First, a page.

The mood ahead of Sunday night’s Celine show, the last one on the final day of a damp and cold Paris fashion week, was always going to be fraught.
Almost a year has passed since Hedi Slimane was sworn in as the artistic director of the French fashion house, and just a few months have elapsed since he showed a womenswear collection that raised hemlines and in doing so, razed its no-nonsense, thinking woman’s aesthetic to the ground, prompting reviews that read like obituaries and the Hollywood Reporter comparing him to Donald Trump.
The difference on Sunday night was that Celine has no real history of menswear. Armed with this carte blanche, whether Slimane himself was as fraught as the fans was, it turned out, a moot point. The cheer as he bowed at the conclusion of the show suggested there had been no need to worry at all.
The show consisted of 66 looks and was about two things: coats primarily, and a switching up of the slender Slimane aesthetic with another vision; one which played with colour, print, silhouette and shape. Catwalk music came from Canadian post-punk band, Crack Cloud, and the show closed with a performance by 1970s no wave saxophonist, James Chance.
A history of modern coats played out on the catwalk, from slick camel overcoats, sweeping tweed versions and cashmere trenchcoats to parkas, a duffle coat and a thigh-length shearling coat. Their palette was rich and varied, at times clashing deliberately with the rest of the looks. They were few matching suits. Instead, jackets were loose, double breasted, or absent altogether. Shirts came in white, both with and without skinny ties. There was even preppy knitwear ,and a few knitted scarves.
Trouser shapes were equally varied, running slender or bloated, the only uniform finish being the length: virtually all of them hovered a few inches above patent brogues or tight ankle boots. Most surprising was perhaps a pair of jeans, which came workman-like with a folded hem, and bordered on practical. At its heart, the overall look was still rooted in a sort of late 1970s or early 1980s New York art rock, with nods to Richard Hell and Tom Verlaine, a pre-Berlin David Bowie, and even Robert Mapplethorpe. But it was designed for men of all seasons.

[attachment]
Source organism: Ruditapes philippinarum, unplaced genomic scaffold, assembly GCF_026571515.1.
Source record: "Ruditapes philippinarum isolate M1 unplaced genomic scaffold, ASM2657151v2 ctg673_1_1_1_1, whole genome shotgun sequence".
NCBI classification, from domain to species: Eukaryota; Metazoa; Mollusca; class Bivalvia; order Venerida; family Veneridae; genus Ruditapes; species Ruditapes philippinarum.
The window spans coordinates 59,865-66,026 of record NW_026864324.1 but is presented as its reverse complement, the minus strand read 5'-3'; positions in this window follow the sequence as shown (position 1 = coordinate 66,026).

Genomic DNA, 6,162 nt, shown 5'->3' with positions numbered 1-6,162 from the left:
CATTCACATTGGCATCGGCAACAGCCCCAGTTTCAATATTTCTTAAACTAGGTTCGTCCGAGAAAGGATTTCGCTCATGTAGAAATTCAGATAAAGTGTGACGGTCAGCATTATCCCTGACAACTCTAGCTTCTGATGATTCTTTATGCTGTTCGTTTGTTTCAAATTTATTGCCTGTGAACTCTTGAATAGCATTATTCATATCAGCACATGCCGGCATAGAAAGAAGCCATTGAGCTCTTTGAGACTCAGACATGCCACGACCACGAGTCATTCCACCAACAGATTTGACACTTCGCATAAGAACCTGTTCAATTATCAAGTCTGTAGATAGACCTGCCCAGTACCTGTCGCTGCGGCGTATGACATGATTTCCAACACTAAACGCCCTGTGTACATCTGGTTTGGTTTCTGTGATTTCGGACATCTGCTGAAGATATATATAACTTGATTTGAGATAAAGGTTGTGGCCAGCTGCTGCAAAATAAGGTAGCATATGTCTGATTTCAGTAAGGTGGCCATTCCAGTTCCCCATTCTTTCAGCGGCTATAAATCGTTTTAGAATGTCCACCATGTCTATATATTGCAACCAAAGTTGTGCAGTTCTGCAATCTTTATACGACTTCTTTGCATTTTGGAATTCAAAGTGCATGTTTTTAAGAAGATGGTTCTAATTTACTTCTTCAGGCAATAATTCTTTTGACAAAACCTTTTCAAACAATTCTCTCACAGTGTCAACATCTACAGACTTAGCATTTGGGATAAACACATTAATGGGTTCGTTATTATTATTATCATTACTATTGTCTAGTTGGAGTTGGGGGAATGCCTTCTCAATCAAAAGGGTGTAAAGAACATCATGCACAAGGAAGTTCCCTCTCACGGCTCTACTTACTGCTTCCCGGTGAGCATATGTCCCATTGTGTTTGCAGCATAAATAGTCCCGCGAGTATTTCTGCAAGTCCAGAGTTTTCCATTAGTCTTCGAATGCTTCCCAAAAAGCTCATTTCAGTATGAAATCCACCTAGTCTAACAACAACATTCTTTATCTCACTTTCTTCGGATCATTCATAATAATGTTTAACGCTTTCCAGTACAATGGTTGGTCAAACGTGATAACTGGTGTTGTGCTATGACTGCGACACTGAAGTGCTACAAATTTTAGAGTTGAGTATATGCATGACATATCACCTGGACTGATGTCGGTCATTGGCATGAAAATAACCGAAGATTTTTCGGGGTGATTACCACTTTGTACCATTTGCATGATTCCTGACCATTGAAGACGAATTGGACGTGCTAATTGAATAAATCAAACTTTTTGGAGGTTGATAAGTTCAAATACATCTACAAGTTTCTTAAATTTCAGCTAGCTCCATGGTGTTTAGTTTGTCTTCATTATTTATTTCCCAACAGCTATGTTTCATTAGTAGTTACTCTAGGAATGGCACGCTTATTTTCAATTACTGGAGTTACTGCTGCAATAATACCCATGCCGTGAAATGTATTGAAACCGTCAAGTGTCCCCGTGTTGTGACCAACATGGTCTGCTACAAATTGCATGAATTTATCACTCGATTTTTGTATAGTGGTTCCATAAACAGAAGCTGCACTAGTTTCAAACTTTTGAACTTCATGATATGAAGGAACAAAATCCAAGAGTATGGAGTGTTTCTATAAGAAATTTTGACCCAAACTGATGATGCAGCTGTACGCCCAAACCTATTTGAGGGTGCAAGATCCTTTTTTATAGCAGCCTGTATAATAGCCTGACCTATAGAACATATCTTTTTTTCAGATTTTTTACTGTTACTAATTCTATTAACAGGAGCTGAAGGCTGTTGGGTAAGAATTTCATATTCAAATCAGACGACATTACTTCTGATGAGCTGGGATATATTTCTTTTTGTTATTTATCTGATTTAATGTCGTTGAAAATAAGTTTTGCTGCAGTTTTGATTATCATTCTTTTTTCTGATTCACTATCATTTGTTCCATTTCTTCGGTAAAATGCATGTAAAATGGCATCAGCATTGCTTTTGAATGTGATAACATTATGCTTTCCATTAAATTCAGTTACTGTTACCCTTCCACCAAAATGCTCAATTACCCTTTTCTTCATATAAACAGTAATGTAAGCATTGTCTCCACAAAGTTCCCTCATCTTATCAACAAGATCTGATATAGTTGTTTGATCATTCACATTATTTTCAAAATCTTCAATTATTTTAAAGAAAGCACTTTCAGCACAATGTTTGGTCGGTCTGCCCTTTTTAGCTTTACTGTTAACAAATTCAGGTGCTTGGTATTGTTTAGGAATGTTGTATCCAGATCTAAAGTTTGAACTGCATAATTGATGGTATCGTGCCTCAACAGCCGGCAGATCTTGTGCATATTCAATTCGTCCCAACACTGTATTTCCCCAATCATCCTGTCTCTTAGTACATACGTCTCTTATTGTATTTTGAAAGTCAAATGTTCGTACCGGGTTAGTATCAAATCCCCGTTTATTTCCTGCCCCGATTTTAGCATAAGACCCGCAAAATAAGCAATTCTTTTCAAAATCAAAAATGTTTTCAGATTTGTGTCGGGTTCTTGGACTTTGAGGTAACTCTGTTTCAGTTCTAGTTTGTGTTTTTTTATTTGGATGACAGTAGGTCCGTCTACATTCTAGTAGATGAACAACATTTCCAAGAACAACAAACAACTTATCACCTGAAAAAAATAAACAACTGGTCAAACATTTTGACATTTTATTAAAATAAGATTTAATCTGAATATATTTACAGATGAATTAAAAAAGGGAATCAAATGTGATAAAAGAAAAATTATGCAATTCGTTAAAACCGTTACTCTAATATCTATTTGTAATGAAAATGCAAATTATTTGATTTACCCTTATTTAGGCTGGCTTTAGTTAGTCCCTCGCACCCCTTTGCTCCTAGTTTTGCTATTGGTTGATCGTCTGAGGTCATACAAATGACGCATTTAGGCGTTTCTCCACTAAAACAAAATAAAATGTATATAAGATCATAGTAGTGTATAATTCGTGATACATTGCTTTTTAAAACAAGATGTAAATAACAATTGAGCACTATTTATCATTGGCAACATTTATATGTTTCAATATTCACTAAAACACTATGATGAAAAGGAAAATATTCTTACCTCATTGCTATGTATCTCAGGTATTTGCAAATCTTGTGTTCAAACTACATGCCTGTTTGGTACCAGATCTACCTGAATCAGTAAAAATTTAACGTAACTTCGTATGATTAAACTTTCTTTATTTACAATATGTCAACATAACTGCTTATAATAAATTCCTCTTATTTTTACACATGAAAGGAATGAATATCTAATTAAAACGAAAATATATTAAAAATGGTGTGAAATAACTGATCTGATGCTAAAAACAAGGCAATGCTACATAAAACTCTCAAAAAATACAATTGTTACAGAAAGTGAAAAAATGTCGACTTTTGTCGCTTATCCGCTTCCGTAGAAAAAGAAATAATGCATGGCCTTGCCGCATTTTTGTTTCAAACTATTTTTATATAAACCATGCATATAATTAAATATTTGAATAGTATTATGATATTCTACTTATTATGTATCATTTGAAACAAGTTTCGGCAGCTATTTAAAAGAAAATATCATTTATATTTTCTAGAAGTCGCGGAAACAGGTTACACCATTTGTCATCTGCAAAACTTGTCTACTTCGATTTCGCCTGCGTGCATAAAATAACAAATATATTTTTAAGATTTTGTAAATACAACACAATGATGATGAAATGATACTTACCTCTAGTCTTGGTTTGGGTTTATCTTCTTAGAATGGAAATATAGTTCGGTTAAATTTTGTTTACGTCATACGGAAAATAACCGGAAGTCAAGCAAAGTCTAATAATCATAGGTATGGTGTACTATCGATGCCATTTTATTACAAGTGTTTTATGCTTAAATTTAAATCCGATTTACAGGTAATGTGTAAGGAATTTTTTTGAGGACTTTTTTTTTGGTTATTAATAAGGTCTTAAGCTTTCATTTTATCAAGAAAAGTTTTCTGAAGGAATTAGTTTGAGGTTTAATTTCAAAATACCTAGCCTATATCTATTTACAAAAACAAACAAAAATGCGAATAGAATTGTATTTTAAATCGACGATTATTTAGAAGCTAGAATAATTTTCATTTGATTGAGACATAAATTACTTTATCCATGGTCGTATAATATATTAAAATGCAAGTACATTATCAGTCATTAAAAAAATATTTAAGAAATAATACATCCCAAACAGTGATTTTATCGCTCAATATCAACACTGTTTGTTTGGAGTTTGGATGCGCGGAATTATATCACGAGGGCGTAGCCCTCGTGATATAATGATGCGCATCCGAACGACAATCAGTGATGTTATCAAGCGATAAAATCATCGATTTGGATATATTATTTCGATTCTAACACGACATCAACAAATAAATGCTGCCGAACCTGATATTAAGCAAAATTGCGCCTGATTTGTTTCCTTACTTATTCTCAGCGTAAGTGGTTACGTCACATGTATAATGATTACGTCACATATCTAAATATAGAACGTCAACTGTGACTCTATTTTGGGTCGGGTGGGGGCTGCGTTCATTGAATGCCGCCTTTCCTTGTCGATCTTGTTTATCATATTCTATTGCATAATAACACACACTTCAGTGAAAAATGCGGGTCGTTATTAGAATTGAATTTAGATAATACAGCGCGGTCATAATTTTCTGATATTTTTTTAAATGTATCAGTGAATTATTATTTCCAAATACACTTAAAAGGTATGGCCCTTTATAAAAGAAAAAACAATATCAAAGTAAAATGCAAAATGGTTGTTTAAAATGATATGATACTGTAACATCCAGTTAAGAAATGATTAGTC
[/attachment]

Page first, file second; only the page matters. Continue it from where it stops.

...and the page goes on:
Since joining the brand, criticism had been levelled at the designer for simply grafting ‘Brand Slimane’ – slimline suits created in his own image, as seen in the women’s collection last year – on to Celine. It was a look he had cultivated with success during his stints at Dior Homme and Saint Laurent, but which some critics felt seemed dated by 2018.
The feeling on Sunday was that he had since read the room. And there were clues. By fashion standards, the show started on time. And while it opened with a black suit, it was almost baggy by his standards
It wasn’t a complete departure, though. There was a panoply of dark glasses, and casting that was still relatively scant on diversity (even if a third of the models were redheads). Plus, the designer had cast a handful of promising British indie bands such as Lady Bird and Ugly to walk in the show – a flashback to his Dior spring/summer 2004 collection when almost the entire show was cast with and soundtracked by musicians.
According to the show notes, Slimane said the vision had been in train since the 00s, when he was travelling between Los Angeles and London and listening to emerging British bands. He described the collection as “a Polaroid snapshot of this young British creative community”.
Slimane’s success at Celine remains to be seen. During his three years at Saint Laurent, it’s thought he doubled the company’s profits. Dior and Louis Vuitton have hired the biggest names in fashion to oversee their menswear – and with that category set to outperform women’s in 2022 – it is hoped Slimane will do the same for Celine.
Like several shows this week (including the Celine women’s show), this one took place in a specially constructed branded box. However, this one had a new set piece: a giant flashing modular orb, and a giant window with a view of the Place de la Concorde and the Eiffel Tower. It turned the catwalk into a pavement, so we could imagine the clothes in the real world, but also meant the show could probably be seen by those outside. A reminder, perhaps, that it’s not just the critics that matter.